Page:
One can only hope that film festivals will discover Thunder-Sky, a documentary feature celebrating an unconventional man whose unconventional artistry created an extraordinary world. The film will unquestionably be popular with indie film fests and among disability advocates and activists. In fact, I chuckled as this thought came to mind, this may very well be the first time that Eaker has created a film that truly deserves to be a Heartland Truly Moving Picture.

That would be incredibly appropriate, actually. Because, to this day, Raymond Thunder-Sky continues to truly move those who had the privilege of crossing his path.


Raymond Was Born in Hollywood

(A review by Thunder-Sky, Inc.)

Alfred Eaker has concocted a strange and lovingly disjointed documentary about Raymond, called simply Thunder-Sky.  Which probably is the only way to do it:  Raymond’s significance really does not come from his status as an “outsider artist,” as much as his unique self-created persona, his self-imposed and beautifully freaky monarchy over a universe of buildings being built and buildings being destroyed.  The drawings are simply evidence of his reign.  In other words, “art” and “life” were never fully compartmentalized in Raymond’s psyche and practice; in fact he seemed hell-bent on blending them into a cement-and-cotton-candy dream-world only he could tell us about.

We screened it Thursday night at Bromwell’s Gallery, asking for criticisms and corrections.  And we truly got some insightful, wonderful ways to make it better.  It was as if everyone in the room were completely invested in making sure Raymond’s life story is conveyed with as much style and class as possible. 

Eaker’s movie is high-style at points (beautiful animation done by Todd M. Coe is kind of like the movie’s “tent poles,” offering a funky, psychedelic structure to the ongoing talking-heads-ness; a great ongoing motif involving the items Raymond collected in his toolboxes also helps to shape the narrative), and a little too campy in others (those weird clown vignettes really do need to go).  Sometimes the interviews get redundant (he focuses too much, I think, on Bill and me), and I think he may want to revisit having Thunder-Sky family friend Larry Higdon more in the spotlight, as his voice/demeanor/gentlemanliness as he speaks about Raymond really is arresting and actually made me cry.

No matter what though I just wanted to tell Alfred and his cohorts how much I appreciate all the work they have done.  I know I’ll never completely understand all the hard work and many hours that have gone into making this movie, but I do appreciate the final result:  you’ve taken subject matter that is very hard to comprehend and fashioned it into a funhouse mirror world of reflection and celebration.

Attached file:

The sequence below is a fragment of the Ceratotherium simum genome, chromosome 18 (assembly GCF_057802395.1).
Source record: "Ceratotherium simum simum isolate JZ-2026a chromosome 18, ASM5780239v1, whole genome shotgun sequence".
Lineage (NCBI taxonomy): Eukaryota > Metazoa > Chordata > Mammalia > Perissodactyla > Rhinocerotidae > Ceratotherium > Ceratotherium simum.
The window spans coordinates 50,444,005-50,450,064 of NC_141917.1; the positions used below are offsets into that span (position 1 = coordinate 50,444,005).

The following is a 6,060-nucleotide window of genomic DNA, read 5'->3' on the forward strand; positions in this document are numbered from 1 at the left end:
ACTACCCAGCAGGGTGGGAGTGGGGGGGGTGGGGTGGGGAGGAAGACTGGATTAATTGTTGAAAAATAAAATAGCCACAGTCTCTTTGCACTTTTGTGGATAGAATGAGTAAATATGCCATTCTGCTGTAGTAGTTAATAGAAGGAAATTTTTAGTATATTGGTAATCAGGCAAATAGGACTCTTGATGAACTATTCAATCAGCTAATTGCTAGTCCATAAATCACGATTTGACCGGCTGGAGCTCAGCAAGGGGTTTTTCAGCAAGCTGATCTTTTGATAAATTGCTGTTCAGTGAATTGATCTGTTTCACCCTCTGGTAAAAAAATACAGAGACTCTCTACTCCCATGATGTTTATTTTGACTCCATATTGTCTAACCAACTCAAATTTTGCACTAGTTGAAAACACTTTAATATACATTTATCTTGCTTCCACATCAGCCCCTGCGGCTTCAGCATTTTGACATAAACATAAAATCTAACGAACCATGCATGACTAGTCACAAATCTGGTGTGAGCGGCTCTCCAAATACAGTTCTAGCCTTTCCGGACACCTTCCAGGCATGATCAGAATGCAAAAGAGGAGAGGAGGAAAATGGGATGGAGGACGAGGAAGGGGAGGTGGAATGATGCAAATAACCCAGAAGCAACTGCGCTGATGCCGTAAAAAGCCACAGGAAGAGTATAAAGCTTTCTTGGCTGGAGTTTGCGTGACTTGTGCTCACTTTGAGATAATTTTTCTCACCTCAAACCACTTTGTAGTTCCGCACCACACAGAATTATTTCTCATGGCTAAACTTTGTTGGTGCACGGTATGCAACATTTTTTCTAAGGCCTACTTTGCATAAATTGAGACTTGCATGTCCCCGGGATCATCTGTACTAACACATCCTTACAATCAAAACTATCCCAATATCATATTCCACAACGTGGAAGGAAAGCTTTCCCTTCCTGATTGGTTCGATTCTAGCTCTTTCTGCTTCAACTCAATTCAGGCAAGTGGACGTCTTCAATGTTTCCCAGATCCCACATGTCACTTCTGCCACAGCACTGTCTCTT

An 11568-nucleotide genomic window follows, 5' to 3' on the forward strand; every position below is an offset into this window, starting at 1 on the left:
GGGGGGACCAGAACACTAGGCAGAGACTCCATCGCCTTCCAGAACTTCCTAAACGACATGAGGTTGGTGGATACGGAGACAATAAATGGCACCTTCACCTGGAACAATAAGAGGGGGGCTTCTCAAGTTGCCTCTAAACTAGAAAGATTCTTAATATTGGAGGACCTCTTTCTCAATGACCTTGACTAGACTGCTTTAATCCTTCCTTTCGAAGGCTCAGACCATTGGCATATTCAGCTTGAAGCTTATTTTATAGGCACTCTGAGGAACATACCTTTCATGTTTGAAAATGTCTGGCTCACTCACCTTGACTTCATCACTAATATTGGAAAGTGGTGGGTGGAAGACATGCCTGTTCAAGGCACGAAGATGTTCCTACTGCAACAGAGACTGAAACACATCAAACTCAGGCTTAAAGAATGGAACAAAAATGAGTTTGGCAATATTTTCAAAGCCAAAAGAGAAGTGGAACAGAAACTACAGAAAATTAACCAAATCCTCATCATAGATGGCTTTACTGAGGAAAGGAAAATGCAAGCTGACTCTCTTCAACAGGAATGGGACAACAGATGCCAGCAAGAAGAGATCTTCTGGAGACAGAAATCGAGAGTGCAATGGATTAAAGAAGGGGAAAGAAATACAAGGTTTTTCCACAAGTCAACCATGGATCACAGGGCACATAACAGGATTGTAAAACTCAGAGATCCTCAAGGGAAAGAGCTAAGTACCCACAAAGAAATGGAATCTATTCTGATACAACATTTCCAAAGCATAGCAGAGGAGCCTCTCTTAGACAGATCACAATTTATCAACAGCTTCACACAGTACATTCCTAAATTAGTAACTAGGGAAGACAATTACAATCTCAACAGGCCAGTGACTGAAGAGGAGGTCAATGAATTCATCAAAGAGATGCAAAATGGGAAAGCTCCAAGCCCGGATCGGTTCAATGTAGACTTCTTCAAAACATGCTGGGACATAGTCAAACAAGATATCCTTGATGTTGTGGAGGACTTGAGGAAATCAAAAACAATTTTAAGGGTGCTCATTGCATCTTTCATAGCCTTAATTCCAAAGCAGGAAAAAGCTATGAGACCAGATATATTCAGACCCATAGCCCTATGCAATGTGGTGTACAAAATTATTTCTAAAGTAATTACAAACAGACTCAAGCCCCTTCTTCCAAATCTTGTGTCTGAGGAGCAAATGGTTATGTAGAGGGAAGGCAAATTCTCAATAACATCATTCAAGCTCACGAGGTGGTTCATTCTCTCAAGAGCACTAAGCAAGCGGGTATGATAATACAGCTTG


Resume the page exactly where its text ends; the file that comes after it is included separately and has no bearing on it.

Thank you very much.

Raymond was born in Hollywood.  Having a movie made about his life only seems like the next step in his evolution.


About Alfred Eaker:

Alfred Eaker

Alfred Eaker is a prolific fine arts painter and muralist, an award-winning filmmaker and film critic, and a traditionally-published author. Following on the success of his debut novel, “Brother Cobweb,” Eaker is currently collaborating with Todd M. Coe on the related Graphic novel: “The Brother Cobweb Chronicles.It will be available in the spring 2021. The audiobook version of Brother Cobweb is also being produced, and will soon be released too.

As an inquisitive American artist, he has always been deeply engaged in social, religious, and political climates. Eaker is currently working on a mural painting entitled “Elvis: An American Hymn.” Through it, Eaker is trying to bring affirming answers to issues of race, integration and hope so desperately needed at this moment in America.

Follow Alfred Eaker Online:

Dear Raymond (BlueMahler’s homage to Raymond Thunder-sky)

(Alfred Eaker, as BlueMahler)

Dear Raymond,
We hope you enjoy this short companion film to the documentary Thunder-Sky as much as we’ve enjoyed your life’s work. I hope you travel well…

About the movie

BlueMahler pays homage to the artist Raymond Thunder-Sky. BlueMahler is the performance art character of artist Alfred Eaker. Like Raymond’s stoic construction clown, BlueMahler is not a clown in the traditional sense. Rather, the clown characterization is merely a skin to wear for the spirit journey.

“Wanderer, there may be no destination, but you must travel the road anyway.” (Luigi Nono, composer).

BlueMahler feels this is something Raymond understood and identified with. It is that which endeared Raymond to BlueMahler. This is BlueMahler’s tribute.

Co-directed by Alfred Eaker and J. Ross Eaker. Starring Shelby Armstrong, Alfred Eaker, Nate Saylor, Steve Stephens, and Jordan Wheatley. Make-up Jen Ring, Shelby Armstrong, and Steve Stephens. Music: Peer Gynt by E. Grieg courtesy of Tahra Records © Eaker productions, llc.

A homage to Raymond Thunder-Sky, a dear friend and fellow artist